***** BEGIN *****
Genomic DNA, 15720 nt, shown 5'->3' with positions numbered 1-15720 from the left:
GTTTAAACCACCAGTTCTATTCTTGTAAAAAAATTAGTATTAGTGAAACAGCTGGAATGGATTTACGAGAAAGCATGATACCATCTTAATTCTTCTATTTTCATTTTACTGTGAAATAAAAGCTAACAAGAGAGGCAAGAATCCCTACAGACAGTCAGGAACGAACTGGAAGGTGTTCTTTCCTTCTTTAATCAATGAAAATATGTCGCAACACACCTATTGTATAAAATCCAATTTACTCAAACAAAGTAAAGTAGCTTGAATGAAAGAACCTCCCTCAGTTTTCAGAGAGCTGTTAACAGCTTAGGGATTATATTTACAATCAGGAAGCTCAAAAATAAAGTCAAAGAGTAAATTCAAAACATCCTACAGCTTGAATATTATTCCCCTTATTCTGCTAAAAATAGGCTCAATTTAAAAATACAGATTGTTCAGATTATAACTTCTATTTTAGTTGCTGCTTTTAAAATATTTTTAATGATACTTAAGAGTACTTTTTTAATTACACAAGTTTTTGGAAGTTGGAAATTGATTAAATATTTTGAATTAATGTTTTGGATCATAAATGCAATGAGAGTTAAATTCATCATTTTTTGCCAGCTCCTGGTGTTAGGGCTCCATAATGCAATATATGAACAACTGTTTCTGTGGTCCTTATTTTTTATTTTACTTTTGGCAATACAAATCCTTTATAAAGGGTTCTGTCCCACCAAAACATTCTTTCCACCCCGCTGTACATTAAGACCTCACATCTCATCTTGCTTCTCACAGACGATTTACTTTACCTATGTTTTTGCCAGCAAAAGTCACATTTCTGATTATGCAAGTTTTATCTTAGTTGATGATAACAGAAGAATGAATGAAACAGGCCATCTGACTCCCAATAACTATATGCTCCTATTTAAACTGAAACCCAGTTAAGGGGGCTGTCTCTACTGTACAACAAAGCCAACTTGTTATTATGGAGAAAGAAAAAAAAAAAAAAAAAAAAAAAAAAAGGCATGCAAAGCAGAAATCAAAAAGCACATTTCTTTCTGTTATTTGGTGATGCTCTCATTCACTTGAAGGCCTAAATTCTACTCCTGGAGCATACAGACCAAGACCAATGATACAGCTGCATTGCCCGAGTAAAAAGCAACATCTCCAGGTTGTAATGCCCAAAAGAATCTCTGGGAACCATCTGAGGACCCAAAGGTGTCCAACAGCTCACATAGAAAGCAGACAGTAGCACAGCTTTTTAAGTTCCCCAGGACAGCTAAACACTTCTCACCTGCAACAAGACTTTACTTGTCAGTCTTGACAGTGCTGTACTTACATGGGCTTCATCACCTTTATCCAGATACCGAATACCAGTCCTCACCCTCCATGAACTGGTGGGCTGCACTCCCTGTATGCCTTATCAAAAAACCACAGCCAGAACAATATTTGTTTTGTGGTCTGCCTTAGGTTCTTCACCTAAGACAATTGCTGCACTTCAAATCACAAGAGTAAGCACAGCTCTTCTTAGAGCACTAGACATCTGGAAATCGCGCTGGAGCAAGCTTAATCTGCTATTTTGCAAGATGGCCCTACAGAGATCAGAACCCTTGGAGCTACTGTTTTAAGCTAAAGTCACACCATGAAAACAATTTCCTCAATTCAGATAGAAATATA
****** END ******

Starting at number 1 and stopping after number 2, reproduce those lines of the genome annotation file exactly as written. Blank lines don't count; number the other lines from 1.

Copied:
Genomic DNA, 15720 nt, shown 5'->3' with positions numbered 1-15720 from the left:
GTTTAAACCACCAGTTCTATTCTTGTAAAAAAATTAGTATTAGTGAAACAGCTGGAATGGATTTACGAGAAAGCATGATACCATCTTAATTCTTCTATTTTCATTTTACTGTGAAATAAAAGCTAACAAGAGAGGCAAGAATCCCTACAGACAGTCAGGAACGAACTGGAAGGTGTTCTTTCCTTCTTTAATCAATGAAAATATGTCGCAACACACCTATTGTATAAAATCCAATTTACTCAAACAAAGTAAAGTAGCTTGAATGAAAGAACCTCCCTCAGTTTTCAGAGAGCTGTTAACAGCTTAGGGATTATATTTACAATCAGGAAGCTCAAAAATAAAGTCAAAGAGTAAATTCAAAACATCCTACAGCTTGAATATTATTCCCCTTATTCTGCTAAAAATAGGCTCAATTTAAAAATACAGATTGTTCAGATTATAACTTCTATTTTAGTTGCTGCTTTTAAAATATTTTTAATGATACTTAAGAGTACTTTTTTAATTACACAAGTTTTTGGAAGTTGGAAATTGATTAAATATTTTGAATTAATGTTTTGGATCATAAATGCAATGAGAGTTAAATTCATCATTTTTTGCCAGCTCCTGGTGTTAGGGCTCCATAATGCAATATATGAACAACTGTTTCTGTGGTCCTTATTTTTTATTTTACTTTTGGCAATACAAATCCTTTATAAAGGGTTCTGTCCCACCAAAACATTCTTTCCACCCCGCTGTACATTAAGACCTCACATCTCATCTTGCTTCTCACAGACGATTTACTTTACCTATGTTTTTGCCAGCAAAAGTCACATTTCTGATTATGCAAGTTTTATCTTAGTTGATGATAACAGAAGAATGAATGAAACAGGCCATCTGACTCCCAATAACTATATGCTCCTATTTAAACTGAAACCCAGTTAAGGGGGCTGTCTCTACTGTACAACAAAGCCAACTTGTTATTATGGAGAAAGAAAAAAAAAAAAAAAAAAAAAAAAAAAGGCATGCAAAGCAGAAATCAAAAAGCACATTTCTTTCTGTTATTTGGTGATGCTCTCATTCACTTGAAGGCCTAAATTCTACTCCTGGAGCATACAGACCAAGACCAATGATACAGCTGCATTGCCCGAGTAAAAAGCAACATCTCCAGGTTGTAATGCCCAAAAGAATCTCTGGGAACCATCTGAGGACCCAAAGGTGTCCAACAGCTCACATAGAAAGCAGACAGTAGCACAGCTTTTTAAGTTCCCCAGGACAGCTAAACACTTCTCACCTGCAACAAGACTTTACTTGTCAGTCTTGACAGTGCTGTACTTACATGGGCTTCATCACCTTTATCCAGATACCGAATACCAGTCCTCACCCTCCATGAACTGGTGGGCTGCACTCCCTGTATGCCTTATCAAAAAACCACAGCCAGAACAATATTTGTTTTGTGGTCTGCCTTAGGTTCTTCACCTAAGACAATTGCTGCACTTCAAATCACAAGAGTAAGCACAGCTCTTCTTAGAGCACTAGACATCTGGAAATCGCGCTGGAGCAAGCTTAATCTGCTATTTTGCAAGATGGCCCTACAGAGATCAGAACCCTTGGAGCTACTGTTTTAAGCTAAAGTCACACCATGAAAACAATTTCCTCAATTCAGATAGAAATATA